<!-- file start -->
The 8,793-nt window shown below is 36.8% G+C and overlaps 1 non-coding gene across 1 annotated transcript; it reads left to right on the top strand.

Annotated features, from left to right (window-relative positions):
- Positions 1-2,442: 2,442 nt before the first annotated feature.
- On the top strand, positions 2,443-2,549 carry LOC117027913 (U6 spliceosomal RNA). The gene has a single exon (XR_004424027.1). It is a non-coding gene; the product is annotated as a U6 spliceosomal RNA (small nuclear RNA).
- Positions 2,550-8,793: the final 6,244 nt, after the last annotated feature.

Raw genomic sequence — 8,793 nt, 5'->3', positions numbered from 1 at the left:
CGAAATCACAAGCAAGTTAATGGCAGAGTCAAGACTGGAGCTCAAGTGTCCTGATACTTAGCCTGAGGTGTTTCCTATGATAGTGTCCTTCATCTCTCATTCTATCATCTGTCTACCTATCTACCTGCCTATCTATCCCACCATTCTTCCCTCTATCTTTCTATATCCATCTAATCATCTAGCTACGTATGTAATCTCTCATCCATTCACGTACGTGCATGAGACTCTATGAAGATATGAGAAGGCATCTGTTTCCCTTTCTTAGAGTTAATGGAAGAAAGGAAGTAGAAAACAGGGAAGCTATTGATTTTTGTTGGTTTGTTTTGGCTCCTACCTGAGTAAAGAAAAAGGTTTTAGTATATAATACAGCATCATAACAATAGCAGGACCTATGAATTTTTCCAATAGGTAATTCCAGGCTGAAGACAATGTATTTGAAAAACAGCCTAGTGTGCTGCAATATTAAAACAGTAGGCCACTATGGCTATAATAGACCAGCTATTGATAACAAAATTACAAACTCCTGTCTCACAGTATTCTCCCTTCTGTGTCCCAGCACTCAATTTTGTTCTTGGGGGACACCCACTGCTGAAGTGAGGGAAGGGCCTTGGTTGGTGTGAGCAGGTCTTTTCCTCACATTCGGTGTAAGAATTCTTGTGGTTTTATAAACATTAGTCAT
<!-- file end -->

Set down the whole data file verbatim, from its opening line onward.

The 8,793-nt window shown below is 36.8% G+C and overlaps 1 non-coding gene across 1 annotated transcript; it reads left to right on the top strand.

Annotated features, from left to right (window-relative positions):
- Positions 1-2,442: 2,442 nt before the first annotated feature.
- On the top strand, positions 2,443-2,549 carry LOC117027913 (U6 spliceosomal RNA). The gene has a single exon (XR_004424027.1). It is a non-coding gene; the product is annotated as a U6 spliceosomal RNA (small nuclear RNA).
- Positions 2,550-8,793: the final 6,244 nt, after the last annotated feature.

Raw genomic sequence — 8,793 nt, 5'->3', positions numbered from 1 at the left:
CGAAATCACAAGCAAGTTAATGGCAGAGTCAAGACTGGAGCTCAAGTGTCCTGATACTTAGCCTGAGGTGTTTCCTATGATAGTGTCCTTCATCTCTCATTCTATCATCTGTCTACCTATCTACCTGCCTATCTATCCCACCATTCTTCCCTCTATCTTTCTATATCCATCTAATCATCTAGCTACGTATGTAATCTCTCATCCATTCACGTACGTGCATGAGACTCTATGAAGATATGAGAAGGCATCTGTTTCCCTTTCTTAGAGTTAATGGAAGAAAGGAAGTAGAAAACAGGGAAGCTATTGATTTTTGTTGGTTTGTTTTGGCTCCTACCTGAGTAAAGAAAAAGGTTTTAGTATATAATACAGCATCATAACAATAGCAGGACCTATGAATTTTTCCAATAGGTAATTCCAGGCTGAAGACAATGTATTTGAAAAACAGCCTAGTGTGCTGCAATATTAAAACAGTAGGCCACTATGGCTATAATAGACCAGCTATTGATAACAAAATTACAAACTCCTGTCTCACAGTATTCTCCCTTCTGTGTCCCAGCACTCAATTTTGTTCTTGGGGGACACCCACTGCTGAAGTGAGGGAAGGGCCTTGGTTGGTGTGAGCAGGTCTTTTCCTCACATTCGGTGTAAGAATTCTTGTGGTTTTATAAACATTAGTCAT